Good morning St. Michael’s
If I haven’t had the joy of meeting you yet, let me introduce myself. My name is Kate Schneider. This year I am so pleased to be the Seminarian serving with this wonderful congregation. I hope I will have a chance to meet each one of you and learn more about what makes St. Michael’s your church home. Whether this has been your home for years, or just for today. I hope it feels like home to you in the way it already does for me.
Our gospel reading today comes at the end of a string of three parables told by Jesus where after each one someone is trying to catch him in a trick question. When the Pharisees and Herodians meet Jesus with this question today I imagine he’s got to be thinking something like “this again.” But Jesus, with quick wit and grace meets the question with a response that has become a
catch phrase of sorts in our modern times. Give to the emperor, the things that are the emperor’s. These words are often used in relation to the separation of Church and State or just paying your taxes plain and simple. The reality is, our modern understanding of Church and State remains just as flawed as the Pharisees and Herodians of the 1st century, and I don’t think Jesus was really speaking to that in either time. To better understand the particular rock and hard place Jesus is wedged between with this question we must first look at who is asking it of him and what it even means in a historical context. So first, we’ve got The Pharisees. Now Pharisees often get a bad rep for being “legalistic”, the religious lawyers of biblical times, but in reality they were clergy. Religious authorities who were invested in worshiping God through the careful practice mitzvot, commandments passed down to Moses and the Jewish people from God.
Second, we have The Herodians who were supporters of the Roman appointed leader of Jerusalem at the time- whose name as you might have guessed it was Herod. These political leaders were often at odds with the religious authorities, and yet they work together here in hopes of entrapping Jesus. And now Third, we’ve got the matter of the coin that is handed to Jesus. The coin that would be used to pay taxes to the Roman government, which holds the emblazoned image of Tiberius Caesar, the Roman Emperor- an image, an icon that would have been considered against religious law for the Jewish people. Above the image is inscribed “Tibirius Caesar Augustus, Son of the Divine Augustus.” This coin would have been considered blasphemy on so many different levels.
Now, neither one of these entities- the groups, or the coin inherently carries any moral value on its own. But it is the act of these opponents coming together, politicians and clergy, to conspire against the one thing they can all agree on. This Jesus guy is making too many waves and challenging the status quo in a manner that they do not like. That is what makes this story distinct. The religious authorities are just waiting for Jesus to step out of line and say something blasphemous so that they could cut his street cred amongst his Jewish followers, and these political operatives are listening in hopes that Jesus will discourage people from paying their taxes so they can charge him with treason. It’s all pretty dramatic. Jesus takes this rock, this hard place, and this coin and flips it all on its head.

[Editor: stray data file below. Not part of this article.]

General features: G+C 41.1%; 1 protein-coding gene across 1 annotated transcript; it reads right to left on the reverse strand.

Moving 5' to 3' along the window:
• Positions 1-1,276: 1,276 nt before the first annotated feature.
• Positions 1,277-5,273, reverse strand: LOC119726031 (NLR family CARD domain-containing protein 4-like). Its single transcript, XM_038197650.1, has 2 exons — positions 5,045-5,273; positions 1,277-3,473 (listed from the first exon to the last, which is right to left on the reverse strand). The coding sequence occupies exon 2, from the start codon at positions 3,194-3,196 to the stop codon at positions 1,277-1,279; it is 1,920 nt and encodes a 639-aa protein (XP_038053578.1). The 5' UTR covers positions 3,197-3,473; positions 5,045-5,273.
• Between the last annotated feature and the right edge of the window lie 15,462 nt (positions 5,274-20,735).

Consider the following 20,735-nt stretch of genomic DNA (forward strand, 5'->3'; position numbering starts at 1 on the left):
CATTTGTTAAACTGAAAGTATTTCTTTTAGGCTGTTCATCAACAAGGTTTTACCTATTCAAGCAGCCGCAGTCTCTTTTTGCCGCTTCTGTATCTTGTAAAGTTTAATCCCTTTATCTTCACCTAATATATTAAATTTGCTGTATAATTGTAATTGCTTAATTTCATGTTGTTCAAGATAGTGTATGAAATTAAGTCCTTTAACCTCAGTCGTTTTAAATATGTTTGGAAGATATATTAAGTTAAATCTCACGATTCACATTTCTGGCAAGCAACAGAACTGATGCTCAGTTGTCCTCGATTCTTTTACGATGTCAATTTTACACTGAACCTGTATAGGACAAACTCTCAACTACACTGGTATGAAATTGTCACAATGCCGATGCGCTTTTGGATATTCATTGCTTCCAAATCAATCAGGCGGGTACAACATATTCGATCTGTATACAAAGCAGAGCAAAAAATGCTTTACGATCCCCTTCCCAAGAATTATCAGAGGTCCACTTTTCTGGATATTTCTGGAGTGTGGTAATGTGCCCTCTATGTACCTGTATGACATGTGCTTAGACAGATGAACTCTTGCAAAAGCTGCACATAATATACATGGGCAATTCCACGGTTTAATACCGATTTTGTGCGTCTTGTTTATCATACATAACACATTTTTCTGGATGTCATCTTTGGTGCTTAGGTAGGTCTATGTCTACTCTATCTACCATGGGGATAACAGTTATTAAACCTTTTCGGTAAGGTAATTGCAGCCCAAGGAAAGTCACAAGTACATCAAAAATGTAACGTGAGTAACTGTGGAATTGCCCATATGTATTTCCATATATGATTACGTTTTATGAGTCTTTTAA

(Allow me some paraphrasing if you will) “Show me the coin,” Jesus says. And he looks at it. “Whose head is on this? And whose name?” They answer, “the emperors. Caesar” Well then, Give back to Caesar what is his. Jesus says. If it has his face on it, then why would you want it anyways? He calls them in and he says, “Give to Caesar the things that are Caesar’s, and Give to God the things that are God’s.”
The things that are God’s. What is God’s?
You and I, beloved. From the very moment of our creation, sealed and ordained in the act of baptism, you and I belong to God.
The Pharisees and Herodians are so concerned with this material thing which is cast in the likeness of a human, Jesus says, great, let’s talk about likeness. His response here brings us back to the very beginning. In the creation story of Genesis God says “Let us make humankind in our image, according to our
likeness.” (Gen 1:26). That’s the likeness we’re talking about today. Jesus says give those things in the likeness of Caesar back to Caesar, but the things like God? You and I, each beautifully created in the image of God. Are we giving back the things that are God’s?
Each Sunday we give our offerings. Bread, wine, being, and yes our financial offerings as well. We give back the goodness that God has bestowed upon us in thanksgiving and praise. How much are we giving? Is it just enough so we can pat ourselves on the back and check that box? Are we present just enough to feel the bare minimum amount of Christian warm fuzzies that get us through the week? Or are we really seeking to give of ourselves?